28 September 2015 by Susan Kraemer, Solarplaza

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In a global economy, crowdfunding could shake up solar finance in the way PayPal shook up how we pay for products and services online.

Banks are being forced to question whether they should fight or support crowdfunding as group-sourced lending gives traditional finance a run for its money. Santander, a traditional lender, now supports it. And startups like Pristine Solar are mixing and matching traditional finance with crowdfunding through sites like Fundable and Sunvestment Group, which allows part of each project to be crowdfunded.

“Now [consumers] have an alternative where they can choose very directly where to put their money,” said one solar financing insider consulted by Solarplaza. “They can give their money via a platform to a certain company or project, and know exactly what the money is used for.” 

The clearest threat to traditional solar finance is from emerging crowdfunding sites like OpenEnergy, which offers finance backed by Wall Street expertise, with open and interactive ways to estimate loan costs for various sizes of projects. But sites like these are still the exception. Crowdfunding’s potential has barely begun to be exploited by or for solar startups, even though solar has been among the big successes on the big pledge-based platforms.

Solar projects such as Bill Nye’s solar sail, with more than 23,000 backers and over USD$1 million raised, or solar roadways, with more than $2 million, 220% above goal, are some of the most successful campaigns on Kickstarter and Indiegogo. Yet these sites don’t even include a category for clean energy.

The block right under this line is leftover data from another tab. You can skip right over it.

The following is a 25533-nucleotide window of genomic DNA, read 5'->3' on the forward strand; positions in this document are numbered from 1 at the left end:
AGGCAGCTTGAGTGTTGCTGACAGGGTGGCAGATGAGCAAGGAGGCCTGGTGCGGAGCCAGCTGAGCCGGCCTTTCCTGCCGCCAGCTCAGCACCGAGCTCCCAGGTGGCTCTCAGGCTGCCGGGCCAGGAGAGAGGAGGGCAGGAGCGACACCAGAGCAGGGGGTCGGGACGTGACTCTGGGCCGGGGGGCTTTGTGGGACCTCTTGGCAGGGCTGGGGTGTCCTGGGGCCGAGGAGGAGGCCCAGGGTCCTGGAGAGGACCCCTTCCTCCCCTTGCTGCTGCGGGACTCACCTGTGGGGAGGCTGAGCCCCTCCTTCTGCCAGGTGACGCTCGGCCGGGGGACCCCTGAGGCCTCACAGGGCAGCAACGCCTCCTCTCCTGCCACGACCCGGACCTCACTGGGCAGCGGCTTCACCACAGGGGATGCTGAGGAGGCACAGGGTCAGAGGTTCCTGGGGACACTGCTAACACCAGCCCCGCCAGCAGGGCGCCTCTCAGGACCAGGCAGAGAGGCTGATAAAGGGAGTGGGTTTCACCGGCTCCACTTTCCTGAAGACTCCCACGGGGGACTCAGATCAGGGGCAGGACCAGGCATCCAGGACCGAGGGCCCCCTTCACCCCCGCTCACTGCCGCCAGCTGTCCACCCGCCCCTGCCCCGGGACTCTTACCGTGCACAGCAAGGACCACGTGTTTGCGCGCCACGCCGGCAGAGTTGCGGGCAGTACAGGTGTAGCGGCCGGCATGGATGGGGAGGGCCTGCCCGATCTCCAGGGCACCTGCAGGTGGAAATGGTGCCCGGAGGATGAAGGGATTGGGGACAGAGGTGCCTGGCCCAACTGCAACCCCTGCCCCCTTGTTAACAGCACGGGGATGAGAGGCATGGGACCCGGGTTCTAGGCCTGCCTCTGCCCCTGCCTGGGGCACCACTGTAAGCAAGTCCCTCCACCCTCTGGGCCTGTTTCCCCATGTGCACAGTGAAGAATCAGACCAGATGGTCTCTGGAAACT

“Given the rapid growth of crowdfunding, traditional financiers would be foolish to ignore it,” said Mark Henderson, director of renewable energy debt at London-based investment firm Temporis Capital, which provides capital to green projects. “What they should be asking themselves is: ‘how can we work with it?’”

The global economic crisis not only made banks more wary of lending, but consumers more wary of traditional banking. But now, said Henderson: “I see the opportunity for cooperation between other financiers and crowdfunders through joint financing, or crowdfunding providing the equity and financiers providing the larger, debt cheques.”

He added that the fact that crowdfunding has evolved into a meaningful sector suggests banks have either lost business to it, or lost the opportunity. “Were banks providing the service in the first place, or providing it inefficiently?” he questioned.

Meanwhile, sites that specialise in solar finance are filling a vacuum on both sides of the investment equation: investors get higher earnings than at the bank, while developers looking for cheaper project finance get financed at below standard rates. By offering interest rates that make sense to both investor and developer, crowdfunding looks like an increasingly viable alternative for advancing clean energy.

In the UK, Abundance Generation has pioneered the UK renewable energy and clean investment crowdfunding sector with professional leadership, while Energy4All leads in community energy projects. And in the US, CollectiveSun finances arrays for nonprofits such as churches and schools, which are not eligible for America’s 30% Investment Tax Credit. These might all have been opportunities for traditional lenders. Are banks taking note?


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